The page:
Ya Shi: In the evolving phases of Chinese new poetry, Eliot, Auden, Rilke, Valery and Baudelaire have left clear marks. Their concepts of poetry and their work are part of the formation of Chinese modern poetry. Auden came to China and wrote a famous poem about Chinese current affairs then, which might be one of the reasons he influenced us. Since the late 1980s, Chinese poetry has ‘encountered’ Stevens, Brodsky, Heaney, Milosz, Zagajewski, etc. for various poetic reasons. To answer this question requires historical insight and detailed case studies. Every poet would have a different answer, and his map is tinted by his personal growth.
Jiang Tao: Eliot, Brodsky, Rilke, Borges, Auden, Larkin, Ashbery and Lowell. Their influences are in two main areas: first, in establishing certain poetic consciousness, and second, in developing poetic styles.
Jiang Hao: Stéphane Mallarmé and Paul Valéry freed Chinese poets from ideological concerns; Rilke is somehow in resonance with ancient Chinese poetics. T. S. Eliot’s poetry and essays have made a decisive influence on contemporary Chinese poetry and poetry criticism – no other Western poets have been more influential than him. Ezra Pound, Czeslaw Milosz, Joseph Brodsky, Wallace Stevens, Robert Frost and John Ashbery have each affected certain part of Chinese poetry. Frost reminds us of our beloved classical poet Tao Yuanming, Ashbery’s poetry leads us to a more conceptualized art that is absent in Chinese tradition.
Lü Yue: Baudelaire, completely new, startling. Whitman, free form and free spirit. Rilke, clear language and perfection in craftsmanship. Ginsberg, critical and destructive, strong auditory effect.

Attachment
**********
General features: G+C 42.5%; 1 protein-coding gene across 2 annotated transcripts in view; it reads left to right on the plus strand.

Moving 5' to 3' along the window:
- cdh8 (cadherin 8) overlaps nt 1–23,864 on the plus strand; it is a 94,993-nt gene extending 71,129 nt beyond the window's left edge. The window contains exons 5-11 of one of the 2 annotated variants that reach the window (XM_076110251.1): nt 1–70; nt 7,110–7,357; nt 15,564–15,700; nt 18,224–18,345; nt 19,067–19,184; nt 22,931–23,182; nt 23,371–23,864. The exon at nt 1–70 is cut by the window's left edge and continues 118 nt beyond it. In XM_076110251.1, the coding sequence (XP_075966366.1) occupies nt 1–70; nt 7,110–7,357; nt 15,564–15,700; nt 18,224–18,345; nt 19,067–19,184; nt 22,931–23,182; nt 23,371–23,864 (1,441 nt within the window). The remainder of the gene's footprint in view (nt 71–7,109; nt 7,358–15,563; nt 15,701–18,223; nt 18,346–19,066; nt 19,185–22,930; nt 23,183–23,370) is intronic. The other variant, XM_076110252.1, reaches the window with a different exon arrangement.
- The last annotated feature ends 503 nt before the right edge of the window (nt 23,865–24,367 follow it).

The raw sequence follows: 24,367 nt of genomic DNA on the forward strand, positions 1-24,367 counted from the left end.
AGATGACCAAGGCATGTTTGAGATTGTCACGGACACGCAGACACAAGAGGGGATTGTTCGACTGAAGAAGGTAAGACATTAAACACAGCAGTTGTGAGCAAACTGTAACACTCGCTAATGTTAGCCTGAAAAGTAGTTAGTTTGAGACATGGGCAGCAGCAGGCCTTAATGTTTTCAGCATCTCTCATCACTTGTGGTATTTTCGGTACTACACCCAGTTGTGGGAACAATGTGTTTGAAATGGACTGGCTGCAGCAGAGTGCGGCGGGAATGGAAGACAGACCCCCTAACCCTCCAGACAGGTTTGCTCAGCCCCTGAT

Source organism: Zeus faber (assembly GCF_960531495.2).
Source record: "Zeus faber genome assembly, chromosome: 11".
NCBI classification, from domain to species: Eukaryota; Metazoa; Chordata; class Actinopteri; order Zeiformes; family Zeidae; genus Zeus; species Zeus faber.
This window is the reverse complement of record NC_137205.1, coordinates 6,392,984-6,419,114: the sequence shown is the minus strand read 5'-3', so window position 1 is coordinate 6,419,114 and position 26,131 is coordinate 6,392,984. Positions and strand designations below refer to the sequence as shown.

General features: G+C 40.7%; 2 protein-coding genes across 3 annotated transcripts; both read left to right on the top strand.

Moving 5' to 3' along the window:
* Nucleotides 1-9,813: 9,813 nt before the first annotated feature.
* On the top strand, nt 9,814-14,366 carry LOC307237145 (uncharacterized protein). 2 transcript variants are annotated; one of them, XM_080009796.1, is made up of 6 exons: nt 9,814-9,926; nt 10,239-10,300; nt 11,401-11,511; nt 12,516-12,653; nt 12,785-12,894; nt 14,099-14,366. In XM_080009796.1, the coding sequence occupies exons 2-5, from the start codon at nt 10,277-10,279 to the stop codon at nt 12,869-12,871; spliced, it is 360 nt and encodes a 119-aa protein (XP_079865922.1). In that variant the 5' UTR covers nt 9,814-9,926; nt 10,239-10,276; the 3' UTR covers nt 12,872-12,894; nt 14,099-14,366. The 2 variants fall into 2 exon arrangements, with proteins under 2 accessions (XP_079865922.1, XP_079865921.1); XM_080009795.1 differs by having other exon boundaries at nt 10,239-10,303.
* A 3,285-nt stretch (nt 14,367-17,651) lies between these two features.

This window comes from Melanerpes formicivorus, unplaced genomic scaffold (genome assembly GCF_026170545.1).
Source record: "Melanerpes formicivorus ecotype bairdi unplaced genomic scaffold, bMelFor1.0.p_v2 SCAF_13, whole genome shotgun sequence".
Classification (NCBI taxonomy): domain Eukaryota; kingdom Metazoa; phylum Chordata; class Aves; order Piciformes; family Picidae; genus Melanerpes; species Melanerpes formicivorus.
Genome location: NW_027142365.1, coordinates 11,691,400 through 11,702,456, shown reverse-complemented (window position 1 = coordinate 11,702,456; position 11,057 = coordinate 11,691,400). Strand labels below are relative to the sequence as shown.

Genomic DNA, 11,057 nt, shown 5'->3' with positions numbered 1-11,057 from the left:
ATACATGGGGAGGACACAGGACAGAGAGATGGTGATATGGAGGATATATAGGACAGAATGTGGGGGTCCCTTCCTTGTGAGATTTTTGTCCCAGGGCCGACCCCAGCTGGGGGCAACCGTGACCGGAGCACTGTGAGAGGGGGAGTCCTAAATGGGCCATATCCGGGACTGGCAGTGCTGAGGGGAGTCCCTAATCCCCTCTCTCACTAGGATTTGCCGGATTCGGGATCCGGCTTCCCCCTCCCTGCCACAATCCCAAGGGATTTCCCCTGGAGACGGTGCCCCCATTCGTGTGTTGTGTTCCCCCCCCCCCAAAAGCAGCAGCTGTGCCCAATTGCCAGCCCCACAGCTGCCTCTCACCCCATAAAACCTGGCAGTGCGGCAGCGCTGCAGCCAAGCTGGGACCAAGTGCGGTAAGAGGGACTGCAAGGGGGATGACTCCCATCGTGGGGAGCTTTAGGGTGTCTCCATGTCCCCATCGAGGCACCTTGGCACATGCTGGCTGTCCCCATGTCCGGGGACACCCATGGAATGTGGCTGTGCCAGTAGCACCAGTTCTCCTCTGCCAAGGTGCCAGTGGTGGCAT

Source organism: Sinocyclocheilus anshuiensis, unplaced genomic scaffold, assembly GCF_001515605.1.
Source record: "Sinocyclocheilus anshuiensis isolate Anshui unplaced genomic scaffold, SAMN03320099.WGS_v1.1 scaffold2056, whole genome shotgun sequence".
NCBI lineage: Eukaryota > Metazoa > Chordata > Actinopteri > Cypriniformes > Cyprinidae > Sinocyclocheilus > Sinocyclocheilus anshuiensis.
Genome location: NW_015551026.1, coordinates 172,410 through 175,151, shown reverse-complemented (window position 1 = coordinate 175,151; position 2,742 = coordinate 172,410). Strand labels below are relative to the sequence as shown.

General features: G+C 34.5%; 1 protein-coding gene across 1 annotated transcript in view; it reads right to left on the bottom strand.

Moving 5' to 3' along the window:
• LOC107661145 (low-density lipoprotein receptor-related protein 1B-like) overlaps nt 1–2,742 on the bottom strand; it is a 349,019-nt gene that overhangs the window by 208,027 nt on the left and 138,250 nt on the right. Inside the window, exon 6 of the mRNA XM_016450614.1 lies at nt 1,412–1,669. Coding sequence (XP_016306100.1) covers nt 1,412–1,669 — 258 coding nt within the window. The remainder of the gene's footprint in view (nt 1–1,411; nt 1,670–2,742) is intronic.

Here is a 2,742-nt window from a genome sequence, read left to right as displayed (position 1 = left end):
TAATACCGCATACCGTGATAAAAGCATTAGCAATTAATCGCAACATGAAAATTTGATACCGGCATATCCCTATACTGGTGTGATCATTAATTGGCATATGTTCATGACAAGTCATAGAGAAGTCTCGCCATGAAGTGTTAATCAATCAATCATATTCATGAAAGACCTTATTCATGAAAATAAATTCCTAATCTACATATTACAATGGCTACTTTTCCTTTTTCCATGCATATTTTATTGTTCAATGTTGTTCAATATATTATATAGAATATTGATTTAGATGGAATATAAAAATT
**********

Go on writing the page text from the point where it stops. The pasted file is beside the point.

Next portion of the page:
Hu Xudong: Baudelaire, Rimbaud, Mallarmé, Valéry, and the Surrealist Poets in the French tradition influenced Chinese poetry in the 1930s-1940s as well as 1980s, and brought about a basic awareness of modern poetry.
Yeats, Pound, Eliot, Auden and Stevens of the English tradition have each had an influence upon Chinese poets in different ways and at different times, in terms of intellectual thinking and overall creativity.
Russian poets Akhmatova, Tsvetaeva, Mandelstam have strengthened the lyrical expressions in Chinese poetry. Georg Trakl, Rilke, Paul Celan of the German tradition enriched the ‘depth’ of Chinese poetry.
Lorca and Neruda and other Spanish voices have affected the emotional presentation of Chinese poetry.
Ginsberg brought a rebellious impulse in the 1980s. Plath and other ‘confessional’ poets injected a strong shot into the Chinese women's poetry in the 1980s.
Heaney, Milosz, Paz, Walcott, etc., have helped Chinese poets in re-adjusting the relationship between reality and imagination, history and writing ethics, modernism and contemporary writing.
Since 2000, Western poets have rarely had a ‘global’ impact on Chinese contemporary poetry. Its penetration into the discourse of contemporary poetry is mostly local and even personal, sometimes in an extremely private way. For instance, some Eastern European poets such Zbigniew Herbert, Adam Zagajewski and Tomaž Šalamun have aroused great attention. Some American poets who did not initially leave big impressions, or only had slight popularity, are now becoming strong inspirations: Crane, Bishop, Ashbery, O'Hara. The same situation with the ‘forgotten’ non-English poets: C. P. Cavafy, Antonio Machado, Cesar Vallejo and Yehuda Amichai. They have attracted more interest as more translations have appeared. Fernando Pessoa has become a personal source of inspiration for some Chinese poets.